The rate of inflation as measured by Spain's consumer price index was up again in May, at 4.7% according to the flash estimate, while the producer price index rose at a 7.2% annual rate in April according to the latest data from the National Statistics Office (INE). This situation is now most difficult since the economy is evidently slowing rapidly (see the most recent retail sales, industrial output and new mortgages data which are in the posts which accompany this one) yet inflation is actually accelerating. Spain is now entering a period of very pronounced stagflation with little certainty over the likely short term evolution of this whole situation. ie things are obviously going to get worse, but how much worse and how rapidly, and when the inflation eventually buckles under the weight, what will then happen to prices if the euro remains strong? As I say, a lot of unknowns here.
The HICP annual inflation is expected to be 4.7% in May 2008, according to the flash estimated issued by the INE. This index provides a preview of the HICP that, if confirmed, would imply a five-tenths increase on the annual rate, since in April this change was 4.2%. The INE issues this indicator with the aim of incorporating it into the calculation of the HICP flash estimated of the European Monetary Union (EMU) published by Eurostat. Obtaining this EMU flash estimated forms part of the Eurostat and European Central Bank policy of offering timely and quality data that is comparable with that produced by the United States.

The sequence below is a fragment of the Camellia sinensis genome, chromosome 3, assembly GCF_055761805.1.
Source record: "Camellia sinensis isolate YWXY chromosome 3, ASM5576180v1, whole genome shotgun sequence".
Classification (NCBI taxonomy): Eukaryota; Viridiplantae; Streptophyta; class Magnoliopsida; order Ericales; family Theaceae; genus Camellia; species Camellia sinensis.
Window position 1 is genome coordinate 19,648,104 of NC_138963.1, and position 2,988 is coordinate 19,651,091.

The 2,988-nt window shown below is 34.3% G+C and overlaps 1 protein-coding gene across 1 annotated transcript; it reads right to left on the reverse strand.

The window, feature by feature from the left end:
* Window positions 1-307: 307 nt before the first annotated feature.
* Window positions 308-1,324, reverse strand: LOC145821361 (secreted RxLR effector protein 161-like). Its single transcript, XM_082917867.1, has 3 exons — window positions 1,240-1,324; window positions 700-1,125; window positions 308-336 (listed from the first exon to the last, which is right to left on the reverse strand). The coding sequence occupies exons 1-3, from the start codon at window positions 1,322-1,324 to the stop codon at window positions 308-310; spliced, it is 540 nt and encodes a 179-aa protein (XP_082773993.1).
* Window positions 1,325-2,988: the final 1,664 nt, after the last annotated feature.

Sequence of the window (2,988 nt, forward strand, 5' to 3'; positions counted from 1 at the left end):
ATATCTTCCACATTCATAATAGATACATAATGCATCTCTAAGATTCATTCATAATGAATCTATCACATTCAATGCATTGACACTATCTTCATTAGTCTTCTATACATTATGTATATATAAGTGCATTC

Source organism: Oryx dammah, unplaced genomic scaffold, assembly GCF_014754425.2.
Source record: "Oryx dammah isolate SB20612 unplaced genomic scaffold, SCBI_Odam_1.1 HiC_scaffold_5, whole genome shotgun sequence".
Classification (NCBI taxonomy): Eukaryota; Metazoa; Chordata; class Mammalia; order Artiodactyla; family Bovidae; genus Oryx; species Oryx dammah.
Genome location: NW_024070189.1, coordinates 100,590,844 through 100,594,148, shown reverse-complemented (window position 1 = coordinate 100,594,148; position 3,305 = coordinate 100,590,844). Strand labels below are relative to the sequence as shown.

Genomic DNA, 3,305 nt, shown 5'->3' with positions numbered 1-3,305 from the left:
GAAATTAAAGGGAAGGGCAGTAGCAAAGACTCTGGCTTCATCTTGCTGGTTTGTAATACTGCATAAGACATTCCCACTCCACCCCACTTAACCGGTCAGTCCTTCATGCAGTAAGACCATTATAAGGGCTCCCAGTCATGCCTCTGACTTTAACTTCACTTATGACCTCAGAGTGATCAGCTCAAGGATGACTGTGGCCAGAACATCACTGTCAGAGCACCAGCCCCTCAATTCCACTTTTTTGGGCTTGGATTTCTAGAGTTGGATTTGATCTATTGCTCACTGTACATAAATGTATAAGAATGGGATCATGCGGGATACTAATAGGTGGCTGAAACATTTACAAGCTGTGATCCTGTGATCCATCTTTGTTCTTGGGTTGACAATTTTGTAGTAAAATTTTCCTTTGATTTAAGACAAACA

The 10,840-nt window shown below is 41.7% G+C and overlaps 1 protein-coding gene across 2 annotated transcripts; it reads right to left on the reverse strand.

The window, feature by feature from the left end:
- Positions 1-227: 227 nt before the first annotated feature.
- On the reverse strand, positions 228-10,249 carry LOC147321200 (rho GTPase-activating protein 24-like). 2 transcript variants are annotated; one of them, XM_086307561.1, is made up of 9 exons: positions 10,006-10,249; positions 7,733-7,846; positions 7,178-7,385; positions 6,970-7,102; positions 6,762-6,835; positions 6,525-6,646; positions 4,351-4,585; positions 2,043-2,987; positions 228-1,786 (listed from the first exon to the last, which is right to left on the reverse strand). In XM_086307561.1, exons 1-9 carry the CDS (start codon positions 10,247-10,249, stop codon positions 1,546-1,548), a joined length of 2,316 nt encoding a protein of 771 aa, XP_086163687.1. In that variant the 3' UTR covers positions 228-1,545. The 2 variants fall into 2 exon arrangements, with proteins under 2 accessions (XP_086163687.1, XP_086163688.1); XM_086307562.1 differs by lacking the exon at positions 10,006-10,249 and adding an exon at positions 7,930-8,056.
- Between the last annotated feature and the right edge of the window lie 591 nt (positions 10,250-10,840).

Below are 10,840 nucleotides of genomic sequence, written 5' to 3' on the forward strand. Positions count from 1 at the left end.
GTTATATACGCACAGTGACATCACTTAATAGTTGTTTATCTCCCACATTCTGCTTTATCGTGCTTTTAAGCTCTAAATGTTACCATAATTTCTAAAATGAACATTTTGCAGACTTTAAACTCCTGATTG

In April, the Spanish Producer Price Index registered a 0.8% increase with respect to the month of March 2008 and an increase of 7.2% with respect to April 2007. The activities that most influenced this variation were Manufacture of coke and refined petroleum products (28.8%) and Food and beverage products industry (10.5%). By economic destination of the goods, the variation rates as compared with the same month the previous year were 5.3% for consumer goods (3.2% for durable consumer goods and 5.5% for non-durable consumer goods), 2.2% for capital goods, 6.0% for intermediate goods and 16.5% for energy.
Spain Real Time Data Charts
Edward Hugh is only able to update this blog from time to time, but he does run a lively Twitter account with plenty of Spain related comment. He also maintains a collection of constantly updated Spain charts with short updates on a Storify dedicated page Spain's Economic Recovery - Glass Half Full or Glass Half Empty?